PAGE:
Real Living Wage rises by record 10% to £10.90 an hour

By Jennifer Meierhans
BBC News

Image source, Getty Images

Some 400,000 workers at businesses that have volunteered to pay the Real Living Wage are set to get a record pay boost.

The hourly rates are rising by £1 to £10.90 across the UK and by 90p to £11.95 in London.

The 10.1% rise, which was brought forward from November, is the biggest in the scheme's 10-year history and meant to reflect soaring living costs.

But critics say some employers faced with rising costs will struggle to afford it.

Launched in 2011, the voluntary Real Living Wage is set by the Living Wage Foundation charity. It is higher than the government-set National Living Wage - currently £9.50 an hour for those over 23 - and reflects what the charity thinks people need to earn to cover everyday costs.

The number of Living Wage-accredited employers has doubled to 11,000 in the past two years and includes the likes of Ikea, Nationwide and Burberry.

The foundation has increased pay rates after prices rose at their fastest rate in 40 years in the 12 months to August.

The cost of food, energy and fuel has soared since April, although energy bills will be limited from October under government plans to help households and businesses.

Katherine Chapman, director of the Living Wage Foundation, said millions were still facing a "heat or eat" choice this winter.

"Today's new rates will provide hundreds of thousands of workers and their families with greater security and stability during these incredibly difficult times."

What is the 'Real Living Wage'?

  • The voluntary "Real Living Wage" is set by the Living Wage Foundation charity. It is higher than the legal minimum wage, reflecting what the charity thinks people need to earn to cover everyday needs
  • It is currently £11.95 per hour in London, and £10.90 per hour elsewhere in the UK
  • More than 10,000 employers throughout the UK have signed up to the policy, covering more than 300,000 workers
  • The compulsory National Living Wage is £9.50 an hour for anyone over the age of 23

Charles Cotton, senior reward adviser for the CIPD, the professional body for HR and people development, called the pay rise "significant".

But he said it may not be enough to help some of the lowest-paid employees facing the rising cost of living and urged employers to look at other ways of supporting staff.

"As well as offering enough hours for staff to have a decent standard of living, organisations should review aspects of employment such as flexible working, career progression opportunities, and financial wellbeing benefits, for example occupational sick pay or hardship loans," he said.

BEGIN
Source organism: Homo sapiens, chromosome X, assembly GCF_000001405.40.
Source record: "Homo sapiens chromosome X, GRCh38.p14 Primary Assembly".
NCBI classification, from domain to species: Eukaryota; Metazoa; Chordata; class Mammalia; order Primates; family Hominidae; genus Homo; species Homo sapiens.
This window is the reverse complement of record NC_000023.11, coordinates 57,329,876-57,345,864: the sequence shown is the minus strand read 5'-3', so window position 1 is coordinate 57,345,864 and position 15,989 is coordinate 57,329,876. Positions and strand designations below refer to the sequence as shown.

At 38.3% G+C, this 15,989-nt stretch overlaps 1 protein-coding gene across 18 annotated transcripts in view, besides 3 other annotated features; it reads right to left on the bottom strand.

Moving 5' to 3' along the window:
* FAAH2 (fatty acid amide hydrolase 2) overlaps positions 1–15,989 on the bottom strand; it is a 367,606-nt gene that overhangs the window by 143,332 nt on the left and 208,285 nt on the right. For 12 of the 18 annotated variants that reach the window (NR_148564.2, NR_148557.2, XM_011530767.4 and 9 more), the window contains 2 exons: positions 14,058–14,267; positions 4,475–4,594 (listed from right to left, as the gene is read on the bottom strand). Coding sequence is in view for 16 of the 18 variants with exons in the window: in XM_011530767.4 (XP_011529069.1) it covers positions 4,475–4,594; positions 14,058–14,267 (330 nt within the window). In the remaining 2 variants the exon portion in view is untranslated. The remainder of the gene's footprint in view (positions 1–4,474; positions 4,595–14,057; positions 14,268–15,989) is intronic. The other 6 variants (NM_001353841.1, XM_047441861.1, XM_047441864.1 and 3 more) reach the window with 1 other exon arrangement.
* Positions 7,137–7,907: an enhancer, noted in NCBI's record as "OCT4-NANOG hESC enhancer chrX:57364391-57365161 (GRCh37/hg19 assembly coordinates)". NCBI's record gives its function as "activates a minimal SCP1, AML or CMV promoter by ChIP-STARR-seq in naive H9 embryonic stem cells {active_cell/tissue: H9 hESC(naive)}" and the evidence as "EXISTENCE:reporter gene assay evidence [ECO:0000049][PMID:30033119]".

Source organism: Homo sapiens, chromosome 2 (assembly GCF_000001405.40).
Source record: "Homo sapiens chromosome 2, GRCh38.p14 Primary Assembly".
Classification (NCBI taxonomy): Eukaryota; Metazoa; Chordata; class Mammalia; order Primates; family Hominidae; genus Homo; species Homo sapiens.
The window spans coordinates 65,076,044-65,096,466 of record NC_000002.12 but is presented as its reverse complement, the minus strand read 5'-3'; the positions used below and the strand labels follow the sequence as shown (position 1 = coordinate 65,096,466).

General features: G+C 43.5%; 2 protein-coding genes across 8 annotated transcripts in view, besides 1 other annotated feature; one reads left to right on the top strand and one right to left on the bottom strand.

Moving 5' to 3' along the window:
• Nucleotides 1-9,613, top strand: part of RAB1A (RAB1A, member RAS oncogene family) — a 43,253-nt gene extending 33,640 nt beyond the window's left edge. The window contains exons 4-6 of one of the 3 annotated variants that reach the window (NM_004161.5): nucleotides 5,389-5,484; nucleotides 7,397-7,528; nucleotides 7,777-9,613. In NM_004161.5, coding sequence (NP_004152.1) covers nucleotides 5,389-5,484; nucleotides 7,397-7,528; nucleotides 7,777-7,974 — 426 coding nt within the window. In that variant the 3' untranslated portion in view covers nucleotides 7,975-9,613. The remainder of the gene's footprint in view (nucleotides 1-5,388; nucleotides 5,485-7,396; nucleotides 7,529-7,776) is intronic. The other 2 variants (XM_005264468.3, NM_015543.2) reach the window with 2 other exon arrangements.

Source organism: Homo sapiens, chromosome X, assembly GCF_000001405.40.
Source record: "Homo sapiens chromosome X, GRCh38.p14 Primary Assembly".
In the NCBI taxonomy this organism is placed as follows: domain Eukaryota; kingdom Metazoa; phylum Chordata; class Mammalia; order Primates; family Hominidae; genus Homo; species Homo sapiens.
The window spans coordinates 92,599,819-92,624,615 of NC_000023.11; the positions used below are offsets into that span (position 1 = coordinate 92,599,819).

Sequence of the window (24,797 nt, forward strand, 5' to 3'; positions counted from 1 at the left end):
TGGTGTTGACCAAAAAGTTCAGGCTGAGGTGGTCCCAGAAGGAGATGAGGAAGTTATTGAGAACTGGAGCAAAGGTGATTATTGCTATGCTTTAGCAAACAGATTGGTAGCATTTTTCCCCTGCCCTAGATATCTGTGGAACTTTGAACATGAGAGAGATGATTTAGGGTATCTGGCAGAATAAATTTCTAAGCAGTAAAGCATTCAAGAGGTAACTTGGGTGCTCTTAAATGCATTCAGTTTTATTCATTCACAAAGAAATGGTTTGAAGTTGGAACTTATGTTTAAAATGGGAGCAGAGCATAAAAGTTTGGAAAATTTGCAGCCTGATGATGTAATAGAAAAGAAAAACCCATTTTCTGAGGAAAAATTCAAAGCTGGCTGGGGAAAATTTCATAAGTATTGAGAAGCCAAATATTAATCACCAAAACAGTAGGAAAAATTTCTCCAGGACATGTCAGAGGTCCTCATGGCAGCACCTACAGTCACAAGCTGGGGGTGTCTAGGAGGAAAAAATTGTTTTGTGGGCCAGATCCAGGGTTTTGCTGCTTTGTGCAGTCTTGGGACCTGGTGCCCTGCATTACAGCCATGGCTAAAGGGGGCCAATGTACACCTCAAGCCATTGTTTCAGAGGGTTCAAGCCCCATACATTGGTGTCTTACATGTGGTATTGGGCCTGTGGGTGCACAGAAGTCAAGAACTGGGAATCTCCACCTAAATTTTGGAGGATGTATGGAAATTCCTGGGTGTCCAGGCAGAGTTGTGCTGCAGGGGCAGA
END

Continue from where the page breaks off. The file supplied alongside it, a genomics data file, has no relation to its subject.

He said some businesses may struggle to afford the new Real Living Wage as they are grappling with cost increases themselves.

Image source, Living Wage Foundation
Image caption,
Chris Smallwood who owns Anchor Removals became a Living Wage employer in 2016

The number of employers accredited by the Living Wage Foundation has more than doubled in the past two years to 11,000.

Major new names include the Royal Albert Hall, Aston University, and the ExCeL centre in London.

They join half of the FTSE 100 companies, including Aviva, Everton FC, Ikea, Burberry and Lush as well as thousands of smaller businesses.

There are now also 39 "living hours" employers, such as Aviva and West Bromwich Building Society, which guarantee a minimum of 16 hours work a week and a month's notice of shift patterns.

Chris Smallwood, owner of Anchor Removals, based in Worsley, Manchester said he became a Living Wage employer in 2016.

He said: "When I get up in the morning, I can look myself in the mirror knowing all the good things around me are not at the expense of other people, because I've paid them well.

"Think of the benefit to individuals, but also society, by paying a wage that enables workers to stand on their own two feet."

Image source, Living Wage Foundation
Image caption,
Gavin Ryan says earning the Real Living Wage has given him stability

Mr Smallwood employs Gavin Ryan who said that when he started working at Anchor Removals 10 years ago he struggled with the wages.

"Now, I have stability and job security, and the wages have helped me move out of my mum's house and into a home with my partner," he said.

"I can also look after my daughter and buy her the things she needs. During the pandemic, my partner lost her job as a travel consultant and went to work for a supermarket.

"Her hours and pay were not great, but because I was earning the Living Wage with guaranteed hours, I knew I could support her. It was a life saver."

However, the general secretary of the Unison union, Christina McAnea, said that lower-paid workers were "still crying out for help".

She called on the government to introduce an increase to the (compulsory) national minimum wage "without delay" to ease the burden for those "feeling genuine financial pain".